Original Vietnam War North Vietnamese Army Bugle with Attached Pennant Flag - Viet Cong
Original Items: Only One Available. While it may seem somewhat of an anachronism, bugles and field trumpets are still widely used even today for ceremonial and drill purposes. While the days of the legendary Cavalry Charge are gone, bugles are still commonplace, used by the military around the world.
This is a very nice USGI Bring back NVA / VC brass bugle or field trumpet, with a North Vietnamese pennant flag tied to the bottom with twine. The bugle is in good condition, though it is cracked right through the entire tube about two inches from the mouthpiece receiver. It does not appear to have been of very high quality brass, which explains how easily it was broken. Braze seams can be seen on various areas, so this was made from sheet brass.
Aside from the crack, it looks quite nice. Ready to add to your collection and display!
The Viet Cong also known as the National Liberation Front, was a mass political organization in South Vietnam and Cambodia with its own army – the People's Liberation Armed Forces of South Vietnam (PLAF) – that fought against the United States and South Vietnamese governments during the Vietnam War, eventually emerging on the winning side. It had both guerrilla and regular army units, as well as a network of cadres who organized peasants in the territory it controlled. Many soldiers were recruited in South Vietnam, but others were attached to the People's Army of Vietnam (PAVN), the regular North Vietnamese army. During the war, communists and anti-war activists insisted the Việt Cộng was an insurgency indigenous to the South, while the U.S. and South Vietnamese governments portrayed the group as a tool of Hanoi. Although the terminology distinguishes northerners from the southerners, communist forces were under a single command structure set up in 1958.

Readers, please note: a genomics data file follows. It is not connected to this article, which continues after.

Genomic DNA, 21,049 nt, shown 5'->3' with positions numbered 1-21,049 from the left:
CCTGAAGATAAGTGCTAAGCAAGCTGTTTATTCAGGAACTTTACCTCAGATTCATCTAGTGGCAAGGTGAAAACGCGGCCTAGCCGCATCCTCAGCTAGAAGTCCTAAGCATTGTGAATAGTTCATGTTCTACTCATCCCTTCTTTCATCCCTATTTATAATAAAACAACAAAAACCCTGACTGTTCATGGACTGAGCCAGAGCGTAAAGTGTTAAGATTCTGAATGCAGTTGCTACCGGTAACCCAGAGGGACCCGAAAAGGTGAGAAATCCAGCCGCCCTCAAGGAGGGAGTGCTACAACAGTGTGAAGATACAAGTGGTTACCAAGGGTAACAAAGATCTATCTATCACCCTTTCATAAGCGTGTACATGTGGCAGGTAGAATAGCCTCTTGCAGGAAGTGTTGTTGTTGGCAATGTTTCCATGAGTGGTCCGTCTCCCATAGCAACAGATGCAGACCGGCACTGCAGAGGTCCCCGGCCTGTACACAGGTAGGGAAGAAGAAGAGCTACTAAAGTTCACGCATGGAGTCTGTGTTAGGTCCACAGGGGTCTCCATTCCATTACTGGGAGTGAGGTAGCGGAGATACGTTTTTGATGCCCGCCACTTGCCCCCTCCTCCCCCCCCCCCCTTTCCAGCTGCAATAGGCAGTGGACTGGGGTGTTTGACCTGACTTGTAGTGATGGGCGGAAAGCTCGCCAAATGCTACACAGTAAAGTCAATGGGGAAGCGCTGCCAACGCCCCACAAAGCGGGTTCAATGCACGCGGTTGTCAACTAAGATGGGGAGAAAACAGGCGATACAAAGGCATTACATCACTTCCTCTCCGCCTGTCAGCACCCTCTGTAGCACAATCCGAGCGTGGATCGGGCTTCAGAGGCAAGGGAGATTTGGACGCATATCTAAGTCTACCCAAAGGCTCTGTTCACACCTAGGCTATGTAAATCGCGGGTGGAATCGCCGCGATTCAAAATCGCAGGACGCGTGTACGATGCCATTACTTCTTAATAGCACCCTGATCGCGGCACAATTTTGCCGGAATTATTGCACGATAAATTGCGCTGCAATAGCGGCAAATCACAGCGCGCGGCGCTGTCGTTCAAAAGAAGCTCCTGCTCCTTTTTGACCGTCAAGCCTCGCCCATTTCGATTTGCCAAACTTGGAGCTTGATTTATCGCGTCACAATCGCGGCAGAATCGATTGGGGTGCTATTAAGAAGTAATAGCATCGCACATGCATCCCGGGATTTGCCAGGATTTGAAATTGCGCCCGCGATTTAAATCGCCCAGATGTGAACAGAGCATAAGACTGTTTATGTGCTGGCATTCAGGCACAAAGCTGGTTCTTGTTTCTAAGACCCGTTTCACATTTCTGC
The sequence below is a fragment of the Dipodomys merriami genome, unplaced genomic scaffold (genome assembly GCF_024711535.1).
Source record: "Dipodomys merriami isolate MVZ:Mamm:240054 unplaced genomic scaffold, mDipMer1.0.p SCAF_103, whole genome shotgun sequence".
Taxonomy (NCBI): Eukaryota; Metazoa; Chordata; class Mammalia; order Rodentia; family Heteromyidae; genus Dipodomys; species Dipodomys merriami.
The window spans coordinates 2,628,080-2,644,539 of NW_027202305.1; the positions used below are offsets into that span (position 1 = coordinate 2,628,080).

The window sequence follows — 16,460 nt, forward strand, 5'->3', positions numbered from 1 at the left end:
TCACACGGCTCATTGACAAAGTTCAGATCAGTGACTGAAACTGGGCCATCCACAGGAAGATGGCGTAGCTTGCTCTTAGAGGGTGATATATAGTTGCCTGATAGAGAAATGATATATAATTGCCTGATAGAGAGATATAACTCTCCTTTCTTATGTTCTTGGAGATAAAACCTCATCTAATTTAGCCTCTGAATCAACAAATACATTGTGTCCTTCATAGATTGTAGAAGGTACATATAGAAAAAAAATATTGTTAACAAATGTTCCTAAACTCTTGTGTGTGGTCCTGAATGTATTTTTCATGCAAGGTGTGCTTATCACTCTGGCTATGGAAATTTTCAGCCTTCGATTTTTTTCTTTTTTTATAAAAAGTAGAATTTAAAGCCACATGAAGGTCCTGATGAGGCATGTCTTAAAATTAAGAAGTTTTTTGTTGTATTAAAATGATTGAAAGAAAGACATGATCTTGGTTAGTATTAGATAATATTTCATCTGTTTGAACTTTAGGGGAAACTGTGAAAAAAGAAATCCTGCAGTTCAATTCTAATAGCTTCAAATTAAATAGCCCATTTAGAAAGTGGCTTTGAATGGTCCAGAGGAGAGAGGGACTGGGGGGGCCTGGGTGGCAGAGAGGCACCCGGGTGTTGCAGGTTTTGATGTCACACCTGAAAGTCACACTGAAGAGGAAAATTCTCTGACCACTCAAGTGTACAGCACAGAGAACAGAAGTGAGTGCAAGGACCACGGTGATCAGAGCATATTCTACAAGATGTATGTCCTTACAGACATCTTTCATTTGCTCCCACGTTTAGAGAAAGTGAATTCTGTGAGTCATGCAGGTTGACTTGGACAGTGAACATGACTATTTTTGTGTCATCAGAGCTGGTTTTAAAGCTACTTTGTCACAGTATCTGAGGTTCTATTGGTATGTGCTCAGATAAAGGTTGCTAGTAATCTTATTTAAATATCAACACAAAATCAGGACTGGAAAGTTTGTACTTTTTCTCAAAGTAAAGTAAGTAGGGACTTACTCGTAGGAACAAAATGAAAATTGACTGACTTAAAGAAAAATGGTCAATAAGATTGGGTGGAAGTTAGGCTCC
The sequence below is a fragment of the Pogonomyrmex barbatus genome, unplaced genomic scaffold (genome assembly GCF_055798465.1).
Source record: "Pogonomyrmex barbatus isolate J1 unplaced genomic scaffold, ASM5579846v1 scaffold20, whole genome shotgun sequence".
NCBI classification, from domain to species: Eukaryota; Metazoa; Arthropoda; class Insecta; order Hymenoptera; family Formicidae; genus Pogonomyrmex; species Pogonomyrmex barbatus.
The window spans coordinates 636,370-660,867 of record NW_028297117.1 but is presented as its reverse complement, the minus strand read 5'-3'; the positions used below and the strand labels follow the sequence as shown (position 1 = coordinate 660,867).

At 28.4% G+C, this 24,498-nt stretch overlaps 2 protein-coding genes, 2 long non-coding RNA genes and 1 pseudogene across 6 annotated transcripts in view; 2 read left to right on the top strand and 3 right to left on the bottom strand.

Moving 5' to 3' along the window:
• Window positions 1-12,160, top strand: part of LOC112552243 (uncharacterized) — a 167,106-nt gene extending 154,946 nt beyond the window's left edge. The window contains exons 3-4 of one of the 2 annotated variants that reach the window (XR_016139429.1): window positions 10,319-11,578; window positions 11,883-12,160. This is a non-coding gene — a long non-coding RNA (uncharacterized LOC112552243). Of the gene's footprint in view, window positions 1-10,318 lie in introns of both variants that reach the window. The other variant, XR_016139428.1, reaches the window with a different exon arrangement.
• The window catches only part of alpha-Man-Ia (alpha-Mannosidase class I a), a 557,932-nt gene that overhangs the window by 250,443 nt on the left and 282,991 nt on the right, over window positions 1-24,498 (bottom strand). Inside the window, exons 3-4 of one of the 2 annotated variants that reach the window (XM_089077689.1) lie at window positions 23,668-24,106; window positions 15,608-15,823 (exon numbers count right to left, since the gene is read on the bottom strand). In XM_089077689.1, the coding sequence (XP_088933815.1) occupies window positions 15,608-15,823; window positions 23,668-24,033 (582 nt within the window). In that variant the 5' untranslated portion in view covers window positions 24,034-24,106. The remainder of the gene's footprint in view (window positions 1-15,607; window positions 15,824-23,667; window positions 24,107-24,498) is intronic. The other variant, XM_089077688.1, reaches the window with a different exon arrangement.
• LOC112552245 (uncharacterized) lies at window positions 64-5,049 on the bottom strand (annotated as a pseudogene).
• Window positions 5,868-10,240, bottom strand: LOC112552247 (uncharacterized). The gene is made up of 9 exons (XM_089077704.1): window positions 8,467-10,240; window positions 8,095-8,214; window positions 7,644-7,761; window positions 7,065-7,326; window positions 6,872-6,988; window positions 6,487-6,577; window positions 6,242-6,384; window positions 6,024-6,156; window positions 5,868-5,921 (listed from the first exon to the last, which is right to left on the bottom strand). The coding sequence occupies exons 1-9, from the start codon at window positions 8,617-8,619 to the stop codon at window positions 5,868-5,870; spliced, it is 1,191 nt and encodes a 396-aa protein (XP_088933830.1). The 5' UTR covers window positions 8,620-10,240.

North Vietnam established the National Liberation Front on December 20, 1960, to foment insurgency in the South. Many of the Việt Cộng's core members were volunteer "regroupees", southern Việt Minh who had resettled in the North after the Geneva Accord (1954). Hanoi gave the regroupees military training and sent them back to the South along the Ho Chi Minh trail in the early 1960s. The NLF called for southern Vietnamese to "overthrow the camouflaged colonial regime of the American imperialists" and to make "efforts toward the peaceful unification". The PLAF's best-known action was the Tet Offensive, a gigantic assault on more than 100 South Vietnamese urban centers in 1968, including an attack on the U.S. embassy in Saigon. The offensive riveted the attention of the world's media for weeks, but also overextended the Việt Cộng. Later communist offensives were conducted predominantly by the North Vietnamese. The organization was dissolved in 1976 when North and South Vietnam were officially unified under a communist government.
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